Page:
Women in the Orient

by - Saturday, May 07, 2011

Women in the Orient, wealth worn as part of the head adornment.
One of the most spectacular exhibitions of textiles we've ever seen. Women in the Orient is on display at the Quai Branly Museum in Paris until May 15. The exhibition consists of pieces from musée du quai Branly collections and the Widad Kamel Kawar collection, and is designed by Christian Lacroix who "conceived the route through the exhibition as a poetical perambulation. The garments form a motionless, hovering procession. They inhabit a colourful world where, bathed in warm and comforting light, the designer's imagination is projected into a dreamlike East."

Embroidery, individual and also marking the community.

Curated by Hana Chidiac, the collection shows an impressive range of texture and embroidery styles. Some of the garments are fantastic, as is one dress which has dimensions twice as large as the others. A short video clip of a woman putting on the dress serves as an explanation. The huge sleeves work as a headdress and the double body length is pulled up, folded over, and tied with a belt.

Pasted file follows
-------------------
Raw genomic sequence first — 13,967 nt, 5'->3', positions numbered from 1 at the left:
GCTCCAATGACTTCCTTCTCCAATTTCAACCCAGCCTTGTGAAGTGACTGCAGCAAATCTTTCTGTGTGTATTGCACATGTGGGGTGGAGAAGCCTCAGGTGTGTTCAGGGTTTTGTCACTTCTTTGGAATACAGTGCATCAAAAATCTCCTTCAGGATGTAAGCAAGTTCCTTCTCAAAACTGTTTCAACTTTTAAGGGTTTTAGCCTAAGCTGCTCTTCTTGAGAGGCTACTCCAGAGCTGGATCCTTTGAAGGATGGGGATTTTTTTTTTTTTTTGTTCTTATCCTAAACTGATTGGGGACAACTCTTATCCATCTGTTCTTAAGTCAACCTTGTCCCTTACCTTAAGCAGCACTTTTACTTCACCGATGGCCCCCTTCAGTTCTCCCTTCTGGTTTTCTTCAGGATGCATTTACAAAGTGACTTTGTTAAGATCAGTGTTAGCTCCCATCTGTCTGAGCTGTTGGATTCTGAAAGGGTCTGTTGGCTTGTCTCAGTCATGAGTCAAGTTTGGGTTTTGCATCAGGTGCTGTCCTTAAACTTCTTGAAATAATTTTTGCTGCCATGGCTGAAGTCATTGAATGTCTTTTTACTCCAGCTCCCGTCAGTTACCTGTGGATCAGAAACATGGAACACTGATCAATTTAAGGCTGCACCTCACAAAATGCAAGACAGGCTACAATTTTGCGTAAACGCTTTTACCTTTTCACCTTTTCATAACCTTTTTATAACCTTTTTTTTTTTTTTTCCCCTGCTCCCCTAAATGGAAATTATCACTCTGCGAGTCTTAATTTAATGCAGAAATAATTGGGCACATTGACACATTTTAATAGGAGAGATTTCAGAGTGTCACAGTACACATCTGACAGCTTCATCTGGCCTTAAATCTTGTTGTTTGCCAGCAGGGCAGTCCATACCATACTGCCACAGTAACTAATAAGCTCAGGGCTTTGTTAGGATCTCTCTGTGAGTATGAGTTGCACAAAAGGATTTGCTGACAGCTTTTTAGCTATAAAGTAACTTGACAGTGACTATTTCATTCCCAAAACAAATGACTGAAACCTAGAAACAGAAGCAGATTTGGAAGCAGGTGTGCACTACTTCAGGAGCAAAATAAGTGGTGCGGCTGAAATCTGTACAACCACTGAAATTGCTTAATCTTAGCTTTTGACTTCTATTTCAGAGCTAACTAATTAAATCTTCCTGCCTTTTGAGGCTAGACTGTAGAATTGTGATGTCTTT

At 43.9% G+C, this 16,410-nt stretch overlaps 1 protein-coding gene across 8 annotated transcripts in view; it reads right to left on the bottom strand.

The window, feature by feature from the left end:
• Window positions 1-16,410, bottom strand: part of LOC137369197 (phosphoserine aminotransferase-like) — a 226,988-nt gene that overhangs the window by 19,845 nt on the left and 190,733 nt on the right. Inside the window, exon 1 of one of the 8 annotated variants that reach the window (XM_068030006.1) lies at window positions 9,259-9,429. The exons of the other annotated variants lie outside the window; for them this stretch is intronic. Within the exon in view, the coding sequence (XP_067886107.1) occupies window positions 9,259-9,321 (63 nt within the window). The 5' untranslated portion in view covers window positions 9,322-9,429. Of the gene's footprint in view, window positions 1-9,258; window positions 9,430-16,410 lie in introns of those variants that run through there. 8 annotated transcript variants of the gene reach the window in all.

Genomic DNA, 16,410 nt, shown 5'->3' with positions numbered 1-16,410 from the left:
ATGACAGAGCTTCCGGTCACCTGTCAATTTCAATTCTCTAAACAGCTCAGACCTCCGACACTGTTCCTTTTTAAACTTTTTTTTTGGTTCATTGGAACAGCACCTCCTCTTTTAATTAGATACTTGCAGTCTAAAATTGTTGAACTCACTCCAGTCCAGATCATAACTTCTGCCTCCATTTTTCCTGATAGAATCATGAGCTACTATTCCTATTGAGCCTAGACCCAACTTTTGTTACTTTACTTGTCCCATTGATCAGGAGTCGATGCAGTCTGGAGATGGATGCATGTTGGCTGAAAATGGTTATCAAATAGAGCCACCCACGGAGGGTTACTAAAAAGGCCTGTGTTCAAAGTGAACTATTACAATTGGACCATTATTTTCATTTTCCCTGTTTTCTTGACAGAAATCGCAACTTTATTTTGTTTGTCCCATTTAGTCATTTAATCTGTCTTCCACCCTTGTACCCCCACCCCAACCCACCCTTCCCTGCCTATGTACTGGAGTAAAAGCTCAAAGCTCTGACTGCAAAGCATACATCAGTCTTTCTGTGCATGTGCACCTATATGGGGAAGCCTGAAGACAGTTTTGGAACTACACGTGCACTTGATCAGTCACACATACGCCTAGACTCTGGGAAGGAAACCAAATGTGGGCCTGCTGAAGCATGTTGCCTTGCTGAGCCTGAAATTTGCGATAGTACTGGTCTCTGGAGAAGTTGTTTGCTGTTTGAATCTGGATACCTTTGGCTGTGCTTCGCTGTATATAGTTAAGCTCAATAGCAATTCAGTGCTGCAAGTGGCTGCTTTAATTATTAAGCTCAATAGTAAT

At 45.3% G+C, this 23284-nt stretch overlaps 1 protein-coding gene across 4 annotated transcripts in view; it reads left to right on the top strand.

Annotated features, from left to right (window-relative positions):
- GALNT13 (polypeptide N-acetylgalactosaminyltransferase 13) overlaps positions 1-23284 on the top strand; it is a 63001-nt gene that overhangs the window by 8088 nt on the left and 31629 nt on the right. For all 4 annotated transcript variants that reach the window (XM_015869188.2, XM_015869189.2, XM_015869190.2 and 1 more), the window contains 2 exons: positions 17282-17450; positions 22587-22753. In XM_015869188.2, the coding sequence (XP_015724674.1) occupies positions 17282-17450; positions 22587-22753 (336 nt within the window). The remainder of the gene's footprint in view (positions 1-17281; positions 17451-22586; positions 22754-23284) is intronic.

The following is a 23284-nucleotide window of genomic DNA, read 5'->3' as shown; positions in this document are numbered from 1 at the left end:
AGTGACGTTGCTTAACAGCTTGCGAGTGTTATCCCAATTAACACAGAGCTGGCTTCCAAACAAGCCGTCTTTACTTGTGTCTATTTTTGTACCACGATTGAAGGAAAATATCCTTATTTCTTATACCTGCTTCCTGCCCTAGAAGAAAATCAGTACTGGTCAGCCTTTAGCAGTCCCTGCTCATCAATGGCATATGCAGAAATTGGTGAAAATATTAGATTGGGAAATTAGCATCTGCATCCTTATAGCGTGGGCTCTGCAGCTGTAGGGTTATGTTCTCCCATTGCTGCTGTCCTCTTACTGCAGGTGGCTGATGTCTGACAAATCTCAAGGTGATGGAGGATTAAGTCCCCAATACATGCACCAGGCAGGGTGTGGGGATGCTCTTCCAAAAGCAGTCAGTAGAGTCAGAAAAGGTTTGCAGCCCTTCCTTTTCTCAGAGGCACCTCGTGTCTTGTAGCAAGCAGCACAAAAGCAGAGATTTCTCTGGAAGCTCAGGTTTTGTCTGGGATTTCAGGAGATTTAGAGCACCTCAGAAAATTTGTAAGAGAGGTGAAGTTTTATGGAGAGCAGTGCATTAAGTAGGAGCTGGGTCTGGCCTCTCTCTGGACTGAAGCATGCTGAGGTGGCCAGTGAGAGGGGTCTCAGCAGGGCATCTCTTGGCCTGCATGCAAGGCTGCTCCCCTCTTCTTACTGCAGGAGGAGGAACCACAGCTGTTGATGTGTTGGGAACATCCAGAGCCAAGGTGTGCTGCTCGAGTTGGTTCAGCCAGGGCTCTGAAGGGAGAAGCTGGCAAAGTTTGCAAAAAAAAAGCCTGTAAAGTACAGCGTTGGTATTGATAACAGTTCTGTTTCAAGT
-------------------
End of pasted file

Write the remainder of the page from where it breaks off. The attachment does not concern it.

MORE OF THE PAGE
Neon signs for the exhibition.
Most of the pieces are from the early part of the last century and the exhibition can perhaps best be summed up by this description:

"As the political, economic and cultural crossroads between Asia, Europe and Africa, the Near East has been the cradle of rich civilisations that have left their marks on many different artistic fields, including art of clothes, still largely unknown to a wider public.

"The history of textile and embroidery extends over thousands of years, and can be seen not only asa way of dressing, but also as a language, and as social, geographical and religious markers."

Detail of garment - Women in the Orient

Detail of garment - Women in the Orient

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